“Sat behind home plate all the way up in the upper deck,” Jim said. “They played the new Montreal Expos. I don’t know if I still have (the scorecard), but I do have a ’69 Mets yearbook. Still have it. It’s in the house somewhere. I know I’ve seen it within the past year.”
Diane is prone to some good-natured eye rolling at comments like that. Jim’s collection already begs for more display space. But if not for baseball…
“Our first date was over a bet for a baseball game,” Jim said. “If I won, she took me out to dinner, and if she won, I took her out to dinner. And the Yankees won.”
That game was played in Boston, Oct. 2, 1978. Bucky Dent’s three-run homer off Mike Torres led the Yankees to the pennant, eventually a World Series title, and the Schumachers to a marriage now in its 39th year.
“That’s why if you look in my house, there’s an autographed picture of Bucky Dent and Mike Torres, and I also have it signed by Roy White and Bill White,” Jim said. “I just need Chris Chambliss to sign it.”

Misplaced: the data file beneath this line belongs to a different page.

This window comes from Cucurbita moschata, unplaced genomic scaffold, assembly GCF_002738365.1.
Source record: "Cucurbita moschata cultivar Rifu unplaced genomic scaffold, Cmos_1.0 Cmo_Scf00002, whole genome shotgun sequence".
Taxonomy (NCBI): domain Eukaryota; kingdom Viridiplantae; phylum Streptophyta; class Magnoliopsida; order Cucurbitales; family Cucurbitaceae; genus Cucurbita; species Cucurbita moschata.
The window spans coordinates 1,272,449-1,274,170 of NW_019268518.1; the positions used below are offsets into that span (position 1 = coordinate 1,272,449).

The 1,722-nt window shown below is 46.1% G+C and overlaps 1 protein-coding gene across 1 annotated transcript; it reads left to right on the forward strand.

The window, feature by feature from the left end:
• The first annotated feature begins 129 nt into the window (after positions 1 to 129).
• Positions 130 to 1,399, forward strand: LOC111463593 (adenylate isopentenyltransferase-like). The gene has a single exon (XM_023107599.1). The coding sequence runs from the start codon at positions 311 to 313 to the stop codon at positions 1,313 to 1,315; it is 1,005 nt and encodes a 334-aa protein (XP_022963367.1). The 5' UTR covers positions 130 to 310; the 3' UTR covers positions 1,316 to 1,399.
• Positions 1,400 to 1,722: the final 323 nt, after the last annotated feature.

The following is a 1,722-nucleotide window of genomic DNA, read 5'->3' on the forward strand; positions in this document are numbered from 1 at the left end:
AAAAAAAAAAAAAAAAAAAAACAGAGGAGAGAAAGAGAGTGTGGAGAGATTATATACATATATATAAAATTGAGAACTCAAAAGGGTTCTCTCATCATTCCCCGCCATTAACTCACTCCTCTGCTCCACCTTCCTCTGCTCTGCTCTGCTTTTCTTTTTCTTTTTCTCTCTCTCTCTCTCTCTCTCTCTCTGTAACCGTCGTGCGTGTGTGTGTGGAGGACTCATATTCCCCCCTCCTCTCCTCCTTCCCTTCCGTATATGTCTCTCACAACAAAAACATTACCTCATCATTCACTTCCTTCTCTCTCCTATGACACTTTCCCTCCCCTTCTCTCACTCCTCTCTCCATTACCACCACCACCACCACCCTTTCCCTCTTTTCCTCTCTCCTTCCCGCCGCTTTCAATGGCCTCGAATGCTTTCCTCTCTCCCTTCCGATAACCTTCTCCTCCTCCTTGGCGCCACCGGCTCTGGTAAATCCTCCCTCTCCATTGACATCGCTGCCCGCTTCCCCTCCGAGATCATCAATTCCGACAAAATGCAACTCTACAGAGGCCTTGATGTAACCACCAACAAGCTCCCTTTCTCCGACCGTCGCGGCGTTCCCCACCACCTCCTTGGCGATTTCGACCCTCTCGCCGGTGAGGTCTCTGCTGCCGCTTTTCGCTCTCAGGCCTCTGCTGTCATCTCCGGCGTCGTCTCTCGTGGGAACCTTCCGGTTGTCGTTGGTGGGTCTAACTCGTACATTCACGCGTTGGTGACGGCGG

Roy White and Chambliss scored on Dent’s homer and are in the photo. Bill White was the Yankees announcer.
Jim’s collection can be somewhat eclectic, but much of it has links in ways not obvious. Like this year’s sojourn, which was to include a stop at Boston’s replica Green Monster, which in a way, ties together the whole family, with Dent’s homer sailing over Fenway’s Green Monster.
“We were going to be on top of the replica Green Monster, which was very exciting,” Diane said. “Those tickets are hard to get. That was something completely different.”
It’s one of the few rare experiences for Jim, whose sons surprised him with a 2019 trip to Cactus League play in Arizona, completing his tour of every spring training site.
“We’ve seen every ballpark down here. We’ve seen every ballpark in Arizona,” Jim said. “So we’ve been to them all for spring training. Steinbrenner Field is very nice. Boston is the best out of all of them, between here and Arizona.”
Diane doesn’t consider herself as diehard as her husband, but she did buy a pair of sneakers for the trip with baseball stitching on them, and she eschewed typical vacation attire for more ballpark-friendly looks.